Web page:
As a web developer doing a lot of teamwork my email inbox contains quite a few
design-final-3.jpg files - and I am as guilty of this as my teammates are.
The problem is so ubiquitous it has become a meme... and an accessory:
But why should especially we as developers care? Isn't that the designer's job?
The answer is quite simple: Since our end goal should always be to create better product, we developers should facepalm less and instead constructively voice our perspective when we encounter inefficient workflows.
Design in the cloud is such a topic and has really become a low hanging fruit to improve team workflow as well as customer communication.
I always try to remember the following:
When the cost of communication is high, people simply stop to ask questions
This might be tempting situation with an annoying customer - but it leads to fewer solved problems and therefore a project where the developer misunderstood what the designer thought the customer wanted.
Luckily there are more and more services trying to tackle one part of that problem with a cloud based approach.
I want to show a few of these approaches here... and maybe toss a few roses in Figma's direction, but that's just a personal thing. 🌹
From a developer's point of view I've seen designers use all sorts of funky tools for web design. Photoshop, Sketch, Illustrator and even InDesign.
In almost all cases the design was awesome and something I would have never been able to do... well, for two reasons:
On the one hand because I am not that talented, but on the other hand I simply did not own paid licenses to the products above. I own one for Photoshop to glue my head on Arnold Schwarzenegger's body though.
Erm... back to the topic. I hope you see the workflow problem when a frontend developer cannot access the designer's files to for example export images or to look up spacings, fonts or colors.
The alternative in most cases is sending around exported files between all stakeholders. I think this workflow simply adds way too much overhead to communication.
Which file was the latest version again ... and where are the comments?
It is therefore clearly better to keep the design and discussions in a central, always updated location everybody can access - theee clouuuud.
What are (some) tools
There are so many full featured tools on the market by now, and I surely can't do all of them justice.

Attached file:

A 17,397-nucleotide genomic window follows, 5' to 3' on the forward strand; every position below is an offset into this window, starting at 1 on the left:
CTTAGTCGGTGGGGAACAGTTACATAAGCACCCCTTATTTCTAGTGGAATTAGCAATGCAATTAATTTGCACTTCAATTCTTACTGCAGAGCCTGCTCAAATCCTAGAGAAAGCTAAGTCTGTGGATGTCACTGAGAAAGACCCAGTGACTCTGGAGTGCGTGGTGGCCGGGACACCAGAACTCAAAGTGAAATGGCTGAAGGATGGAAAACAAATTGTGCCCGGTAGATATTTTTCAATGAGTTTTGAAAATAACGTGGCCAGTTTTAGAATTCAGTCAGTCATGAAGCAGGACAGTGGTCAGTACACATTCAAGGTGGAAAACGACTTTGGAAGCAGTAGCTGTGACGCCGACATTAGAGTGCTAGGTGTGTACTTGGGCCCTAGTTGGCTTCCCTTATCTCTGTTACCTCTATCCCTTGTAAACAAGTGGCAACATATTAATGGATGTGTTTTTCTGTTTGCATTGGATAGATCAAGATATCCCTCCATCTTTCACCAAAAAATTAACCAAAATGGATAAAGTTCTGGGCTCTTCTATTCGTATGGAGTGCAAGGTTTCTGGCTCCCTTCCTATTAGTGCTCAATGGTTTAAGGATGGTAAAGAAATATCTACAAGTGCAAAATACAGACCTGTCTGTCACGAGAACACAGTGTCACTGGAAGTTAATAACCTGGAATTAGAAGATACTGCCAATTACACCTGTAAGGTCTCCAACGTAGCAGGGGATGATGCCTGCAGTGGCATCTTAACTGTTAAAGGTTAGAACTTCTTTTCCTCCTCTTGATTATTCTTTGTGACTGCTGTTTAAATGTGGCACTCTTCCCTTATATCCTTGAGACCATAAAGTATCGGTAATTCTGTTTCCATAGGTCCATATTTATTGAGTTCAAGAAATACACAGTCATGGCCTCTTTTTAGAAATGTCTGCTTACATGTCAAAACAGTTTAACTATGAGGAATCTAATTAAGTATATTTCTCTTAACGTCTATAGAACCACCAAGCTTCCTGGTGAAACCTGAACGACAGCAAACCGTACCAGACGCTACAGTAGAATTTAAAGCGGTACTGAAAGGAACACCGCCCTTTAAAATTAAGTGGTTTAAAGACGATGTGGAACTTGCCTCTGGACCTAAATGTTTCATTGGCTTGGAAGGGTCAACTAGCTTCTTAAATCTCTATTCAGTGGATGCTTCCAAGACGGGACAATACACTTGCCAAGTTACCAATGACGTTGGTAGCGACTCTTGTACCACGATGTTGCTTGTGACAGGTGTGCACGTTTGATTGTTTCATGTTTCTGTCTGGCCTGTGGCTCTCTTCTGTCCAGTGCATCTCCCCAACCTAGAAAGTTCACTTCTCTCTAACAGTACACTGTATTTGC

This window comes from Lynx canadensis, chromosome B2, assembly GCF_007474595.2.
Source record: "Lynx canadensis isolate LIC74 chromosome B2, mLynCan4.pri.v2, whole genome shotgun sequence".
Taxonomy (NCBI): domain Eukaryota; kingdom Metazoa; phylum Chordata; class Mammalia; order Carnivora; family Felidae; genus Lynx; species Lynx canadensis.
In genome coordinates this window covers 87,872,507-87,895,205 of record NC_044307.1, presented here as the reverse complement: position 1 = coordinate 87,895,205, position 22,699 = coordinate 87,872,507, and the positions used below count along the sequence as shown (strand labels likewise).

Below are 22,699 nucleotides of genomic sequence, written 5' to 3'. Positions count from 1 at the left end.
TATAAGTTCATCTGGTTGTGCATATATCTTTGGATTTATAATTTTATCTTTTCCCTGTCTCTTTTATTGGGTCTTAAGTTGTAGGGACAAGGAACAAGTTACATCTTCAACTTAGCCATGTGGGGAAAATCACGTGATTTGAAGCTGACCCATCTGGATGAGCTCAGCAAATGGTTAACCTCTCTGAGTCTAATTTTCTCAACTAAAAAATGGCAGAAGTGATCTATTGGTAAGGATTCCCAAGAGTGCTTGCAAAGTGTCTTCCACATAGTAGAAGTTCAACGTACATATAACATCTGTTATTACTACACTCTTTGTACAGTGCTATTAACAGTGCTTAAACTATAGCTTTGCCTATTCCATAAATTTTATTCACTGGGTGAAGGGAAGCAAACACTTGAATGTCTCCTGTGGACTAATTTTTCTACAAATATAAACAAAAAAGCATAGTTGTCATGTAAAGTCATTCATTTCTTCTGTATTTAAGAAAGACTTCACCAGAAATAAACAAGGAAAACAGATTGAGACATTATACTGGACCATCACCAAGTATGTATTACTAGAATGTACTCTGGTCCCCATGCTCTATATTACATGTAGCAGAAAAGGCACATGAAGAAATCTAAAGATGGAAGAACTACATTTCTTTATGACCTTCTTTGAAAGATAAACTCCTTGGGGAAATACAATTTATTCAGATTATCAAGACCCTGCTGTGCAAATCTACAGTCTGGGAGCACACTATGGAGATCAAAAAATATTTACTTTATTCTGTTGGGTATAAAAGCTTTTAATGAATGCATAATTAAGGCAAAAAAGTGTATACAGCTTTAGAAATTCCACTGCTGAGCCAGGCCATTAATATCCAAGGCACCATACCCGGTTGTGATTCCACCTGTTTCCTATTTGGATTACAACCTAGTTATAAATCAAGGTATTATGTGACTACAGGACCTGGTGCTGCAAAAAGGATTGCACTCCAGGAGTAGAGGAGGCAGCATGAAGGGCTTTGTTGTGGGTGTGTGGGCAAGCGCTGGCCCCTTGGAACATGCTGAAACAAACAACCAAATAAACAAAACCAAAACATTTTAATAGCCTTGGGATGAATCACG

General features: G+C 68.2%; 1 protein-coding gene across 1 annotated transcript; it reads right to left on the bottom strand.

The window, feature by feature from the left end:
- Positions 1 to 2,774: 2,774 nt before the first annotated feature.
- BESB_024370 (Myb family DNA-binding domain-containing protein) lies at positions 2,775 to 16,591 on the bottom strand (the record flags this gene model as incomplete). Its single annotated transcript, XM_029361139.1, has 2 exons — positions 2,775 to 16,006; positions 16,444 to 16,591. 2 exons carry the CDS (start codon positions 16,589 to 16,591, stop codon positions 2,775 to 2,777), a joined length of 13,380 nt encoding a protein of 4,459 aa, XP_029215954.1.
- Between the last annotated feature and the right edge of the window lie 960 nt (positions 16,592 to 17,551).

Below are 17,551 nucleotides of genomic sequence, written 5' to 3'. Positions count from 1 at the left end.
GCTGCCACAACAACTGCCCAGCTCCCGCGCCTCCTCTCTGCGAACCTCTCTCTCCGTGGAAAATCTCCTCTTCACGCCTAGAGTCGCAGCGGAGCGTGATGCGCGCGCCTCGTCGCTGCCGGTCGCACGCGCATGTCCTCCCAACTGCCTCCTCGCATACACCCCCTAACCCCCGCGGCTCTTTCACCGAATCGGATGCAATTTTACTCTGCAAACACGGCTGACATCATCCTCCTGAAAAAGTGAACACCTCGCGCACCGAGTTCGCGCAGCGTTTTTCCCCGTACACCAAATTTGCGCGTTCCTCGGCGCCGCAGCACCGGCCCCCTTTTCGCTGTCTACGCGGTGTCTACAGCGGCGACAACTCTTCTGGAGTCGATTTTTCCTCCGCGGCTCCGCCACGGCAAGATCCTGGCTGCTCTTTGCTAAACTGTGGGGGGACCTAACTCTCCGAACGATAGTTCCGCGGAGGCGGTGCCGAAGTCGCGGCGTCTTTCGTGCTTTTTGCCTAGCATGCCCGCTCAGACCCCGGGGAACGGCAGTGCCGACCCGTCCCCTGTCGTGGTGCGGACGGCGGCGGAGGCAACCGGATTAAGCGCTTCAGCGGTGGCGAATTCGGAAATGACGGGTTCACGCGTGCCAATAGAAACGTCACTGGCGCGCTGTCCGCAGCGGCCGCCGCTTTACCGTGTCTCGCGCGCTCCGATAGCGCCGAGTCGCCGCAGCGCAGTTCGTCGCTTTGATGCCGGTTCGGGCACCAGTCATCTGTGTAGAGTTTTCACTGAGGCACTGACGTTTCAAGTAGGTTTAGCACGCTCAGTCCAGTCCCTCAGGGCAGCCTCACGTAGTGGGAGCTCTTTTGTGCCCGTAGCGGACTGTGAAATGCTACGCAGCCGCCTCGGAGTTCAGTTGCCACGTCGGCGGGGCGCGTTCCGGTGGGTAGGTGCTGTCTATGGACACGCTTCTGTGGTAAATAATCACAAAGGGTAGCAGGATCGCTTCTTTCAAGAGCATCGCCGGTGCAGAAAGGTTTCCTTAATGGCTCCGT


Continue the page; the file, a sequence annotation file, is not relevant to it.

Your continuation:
I only want to give a quick overview about the options I know about - with a focus of improving team productivity, and with the narrow view of a developer not able to draw unicorns that well.
Invision App is the first tool I came across where you could upload your screen design from Sketch or Photoshop, then send a link to anyone and discuss or demo your project.
While the idea was great at that time, I really found it a bit complicated to use as a developer, also there was the constant need for the designer to re-upload their work after changes, hardly any way to export and so on.
After researching them for this article I noticed they introduced their own screen design app called InVision Studio to not be bound to these limitations.
The app seems to be fairly full featured, but you'll need a subscription plan to use it with more than one project.
I found their discussion tools to be one of the best on the marked, and you can try their services for free.
Why not try them if your team wants to stick with their tools.
I am really happy Adobe entered the ring of cloud based screen design tools! It helps to get the adoption going because many designers are used to Adobe's products like Photoshop and Illustrator.
Adobe XD specialized in screen design and offers many features for collaboration. You can send links to a stakeholder to simply watch the design and give feedback without the hassle of installing an app.
The best thing is that it is completely free, so all developers can install it, open the current, cloud synced file and copy color values or export assets.
I had a few problems here since it does not play that nicely with SVGs or Icons and I think to make an asset exportable there is a little work involved.
Other than that I only had good experiences with it. Adobe XD really is a good tool to improve your teamwork.
For quite some time Sketch seemed to be the big competitor for Adobe products and was even announced as "Photoshop Killer"... just like too little RAM.